We've just had another fabulous week. Things are still full on but people are starting to get going with their blogs and some great conversations are starting up. We have a couple of late comers, so please pop by and say hello to Steve, Lyn, Peter and Sharon.
One of the interesting things about this course is the wide range of people taking part. And the diverse interests and learning goals. At one end of the scale is Carole who is an extremely experienced facilitator (who is teaching me heaps about how to use Elluminate) to Rayna who is very new to the whole online scene. We've got Dominique and Jane who are setting up their own businesses; Jillian who wants to develop a learning package for midwives as part of her Masters study and Cal who wants to better engage his Maths students. Then there's Floyd who only uses open sources software and is having problems accessing Elluminate because it is a propitiatory tool, and Matt who has given himself the challenge of seeing whether he can do the course via his iPhone to test the whole concept of mobile learning.
What's we've all got in common is the desire to learn and share with others.
Getting the hang of the technology
A number of us are still getting our heads around the technology. I was particularly touched by Jo's post in which she talked about her fear of online technology. Jo said
Every time I go to write a comment or a post and 'put my self out there' my heart starts to race and my blood pressure possibly goes sky high and I'm darn scared of it!
This has been a salutatory reminder to me as an online facilitator to remember that not everyone finds the online world as easy as I do. But as I keep saying, take things one step at a time...focus on getting the hang of one tool at a time...and don't forget to think about how you're going to use the tool for your online facilitation.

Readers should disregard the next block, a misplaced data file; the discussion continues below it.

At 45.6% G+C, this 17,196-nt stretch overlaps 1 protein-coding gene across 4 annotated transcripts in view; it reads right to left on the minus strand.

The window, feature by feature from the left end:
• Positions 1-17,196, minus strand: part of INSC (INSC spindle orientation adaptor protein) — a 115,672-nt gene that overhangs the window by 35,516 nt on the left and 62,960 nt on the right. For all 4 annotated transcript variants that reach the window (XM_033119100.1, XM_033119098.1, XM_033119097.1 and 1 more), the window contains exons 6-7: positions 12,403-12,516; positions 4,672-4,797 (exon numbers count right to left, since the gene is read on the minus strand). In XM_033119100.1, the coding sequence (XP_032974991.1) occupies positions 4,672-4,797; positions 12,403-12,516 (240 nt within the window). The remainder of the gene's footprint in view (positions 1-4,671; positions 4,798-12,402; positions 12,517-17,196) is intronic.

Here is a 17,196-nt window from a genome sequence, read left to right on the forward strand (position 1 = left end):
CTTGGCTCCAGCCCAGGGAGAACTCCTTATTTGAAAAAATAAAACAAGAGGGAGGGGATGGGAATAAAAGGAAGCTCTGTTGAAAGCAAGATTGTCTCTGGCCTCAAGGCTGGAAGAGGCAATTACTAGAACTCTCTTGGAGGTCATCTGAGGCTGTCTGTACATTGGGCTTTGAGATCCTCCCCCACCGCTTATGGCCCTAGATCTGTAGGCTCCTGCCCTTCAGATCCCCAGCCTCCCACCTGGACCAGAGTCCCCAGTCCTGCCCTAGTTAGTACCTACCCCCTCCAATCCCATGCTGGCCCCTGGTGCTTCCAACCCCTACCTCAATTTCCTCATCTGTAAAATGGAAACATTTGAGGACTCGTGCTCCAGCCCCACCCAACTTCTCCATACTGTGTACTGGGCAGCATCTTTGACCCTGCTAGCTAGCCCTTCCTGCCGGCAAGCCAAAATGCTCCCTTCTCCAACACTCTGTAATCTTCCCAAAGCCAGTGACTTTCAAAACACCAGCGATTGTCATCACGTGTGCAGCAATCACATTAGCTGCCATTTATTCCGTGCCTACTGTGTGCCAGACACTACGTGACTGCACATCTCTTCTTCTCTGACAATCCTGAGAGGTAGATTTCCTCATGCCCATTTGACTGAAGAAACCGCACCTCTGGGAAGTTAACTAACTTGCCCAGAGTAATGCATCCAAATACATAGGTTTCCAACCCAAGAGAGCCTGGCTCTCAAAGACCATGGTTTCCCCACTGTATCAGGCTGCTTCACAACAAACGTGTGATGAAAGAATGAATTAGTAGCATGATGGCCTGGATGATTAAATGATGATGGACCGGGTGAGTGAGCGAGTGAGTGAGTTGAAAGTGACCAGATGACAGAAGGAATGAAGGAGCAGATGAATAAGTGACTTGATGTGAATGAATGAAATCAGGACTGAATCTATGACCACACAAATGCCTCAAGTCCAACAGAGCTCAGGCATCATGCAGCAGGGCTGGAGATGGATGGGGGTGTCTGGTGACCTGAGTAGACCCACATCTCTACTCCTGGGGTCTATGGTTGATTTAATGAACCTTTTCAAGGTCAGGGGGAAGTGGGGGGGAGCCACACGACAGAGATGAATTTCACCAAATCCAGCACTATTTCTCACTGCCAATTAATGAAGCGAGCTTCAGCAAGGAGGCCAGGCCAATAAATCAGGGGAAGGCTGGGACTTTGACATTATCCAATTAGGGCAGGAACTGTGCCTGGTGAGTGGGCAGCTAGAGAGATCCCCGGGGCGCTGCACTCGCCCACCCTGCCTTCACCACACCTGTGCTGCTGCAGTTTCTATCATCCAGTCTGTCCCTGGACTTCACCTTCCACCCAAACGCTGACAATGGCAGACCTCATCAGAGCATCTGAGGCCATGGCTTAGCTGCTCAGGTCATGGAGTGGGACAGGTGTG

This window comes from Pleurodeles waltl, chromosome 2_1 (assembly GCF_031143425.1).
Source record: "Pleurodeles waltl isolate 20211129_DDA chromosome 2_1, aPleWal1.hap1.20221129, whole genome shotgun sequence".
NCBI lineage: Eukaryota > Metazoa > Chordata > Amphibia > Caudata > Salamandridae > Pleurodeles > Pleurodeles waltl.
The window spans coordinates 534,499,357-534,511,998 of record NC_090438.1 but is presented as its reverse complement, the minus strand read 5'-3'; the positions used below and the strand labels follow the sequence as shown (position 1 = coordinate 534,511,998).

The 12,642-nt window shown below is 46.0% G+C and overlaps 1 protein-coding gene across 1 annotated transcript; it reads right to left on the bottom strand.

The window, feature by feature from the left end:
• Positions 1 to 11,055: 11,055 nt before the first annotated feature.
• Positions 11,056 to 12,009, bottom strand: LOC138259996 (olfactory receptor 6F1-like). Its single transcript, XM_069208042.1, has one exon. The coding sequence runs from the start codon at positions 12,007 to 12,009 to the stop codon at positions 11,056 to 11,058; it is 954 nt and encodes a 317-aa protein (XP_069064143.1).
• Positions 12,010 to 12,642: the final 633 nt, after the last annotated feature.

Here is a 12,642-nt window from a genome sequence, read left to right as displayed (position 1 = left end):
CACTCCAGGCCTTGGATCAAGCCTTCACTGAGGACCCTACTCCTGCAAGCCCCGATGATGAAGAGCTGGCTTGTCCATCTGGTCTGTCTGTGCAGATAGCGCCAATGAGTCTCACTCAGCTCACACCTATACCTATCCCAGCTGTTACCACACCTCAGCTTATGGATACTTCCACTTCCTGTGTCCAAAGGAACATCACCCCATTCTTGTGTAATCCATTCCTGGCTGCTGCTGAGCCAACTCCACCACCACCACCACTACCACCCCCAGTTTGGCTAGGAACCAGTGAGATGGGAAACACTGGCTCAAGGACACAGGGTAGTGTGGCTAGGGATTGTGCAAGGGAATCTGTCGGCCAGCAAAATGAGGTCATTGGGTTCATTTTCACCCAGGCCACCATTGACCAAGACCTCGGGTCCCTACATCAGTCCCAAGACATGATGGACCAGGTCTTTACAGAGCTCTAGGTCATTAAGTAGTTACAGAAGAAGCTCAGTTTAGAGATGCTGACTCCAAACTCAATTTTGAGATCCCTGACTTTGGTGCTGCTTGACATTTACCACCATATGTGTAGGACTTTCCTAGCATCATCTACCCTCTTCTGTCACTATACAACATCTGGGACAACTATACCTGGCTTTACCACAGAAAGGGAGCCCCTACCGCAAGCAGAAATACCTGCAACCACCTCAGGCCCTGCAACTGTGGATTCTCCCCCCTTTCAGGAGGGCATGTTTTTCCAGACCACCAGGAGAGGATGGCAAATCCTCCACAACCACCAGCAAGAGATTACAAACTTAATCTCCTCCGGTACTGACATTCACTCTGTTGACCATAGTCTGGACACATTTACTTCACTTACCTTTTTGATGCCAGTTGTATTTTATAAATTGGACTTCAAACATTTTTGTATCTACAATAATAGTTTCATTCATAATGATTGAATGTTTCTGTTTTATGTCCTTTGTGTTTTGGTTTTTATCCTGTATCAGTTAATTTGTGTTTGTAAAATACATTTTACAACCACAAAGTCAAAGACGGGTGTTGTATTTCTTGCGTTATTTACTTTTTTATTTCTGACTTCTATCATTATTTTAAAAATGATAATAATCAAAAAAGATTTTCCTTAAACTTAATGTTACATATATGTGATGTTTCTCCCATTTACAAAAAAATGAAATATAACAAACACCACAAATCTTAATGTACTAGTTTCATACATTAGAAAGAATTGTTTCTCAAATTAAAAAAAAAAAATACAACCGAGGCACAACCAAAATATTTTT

The other exciting thing that has developed this week is people's use of alternative and creative ways of mind-mapping what they want to achieve in this course. Karen went back to pen and paper so visualise her learning as a tree growing; Jane represented her goals with a brilliant stick men flow chart and Michael used MindMeister to show what he wanted from the course. Carolyn and LaTonya used their web cams to make videos and talk about their aims for the course. I especially enjoyed this because it gave me a better sense of who they are in 'real' life.
One of the themes that is starting to develop in people's conversations is online identity. Beattie got the ball rolling when she commented
I have been thinking that to effectively communicate you have to be careful be a real person, someone with a life and background. However, there is a fine line and to give too much you probably run the risk of pigeon-holing....To be able to facilitate and educate it seems like you have to give a glimpse of yourself without constantly blathering on with all of your own personal stories.
Rachel is working through the issues of being a lecturer and role model to her students yet being 'professional' in her blogging. Then, someone...but I cannot remember who and where...commented that blogging was a challenge in their profession because of a lack on understanding about what it's all about. This led me very nicely to a post that Michele Martin wrote earlier in the week called "How to Blog When Your Industry or Occupation Isn't Into It" - this post is well worth reading.
I have to admit the question of online identity is something I haven't included in the course schedule, but it is important for us to think about as online facilitators. Maybe someone would like to pick this topic up for exploration in the Mini Conference.
Image: 'Pilsen's 18th Street Cultural Painted "El" Stop+Stairway' uroticorico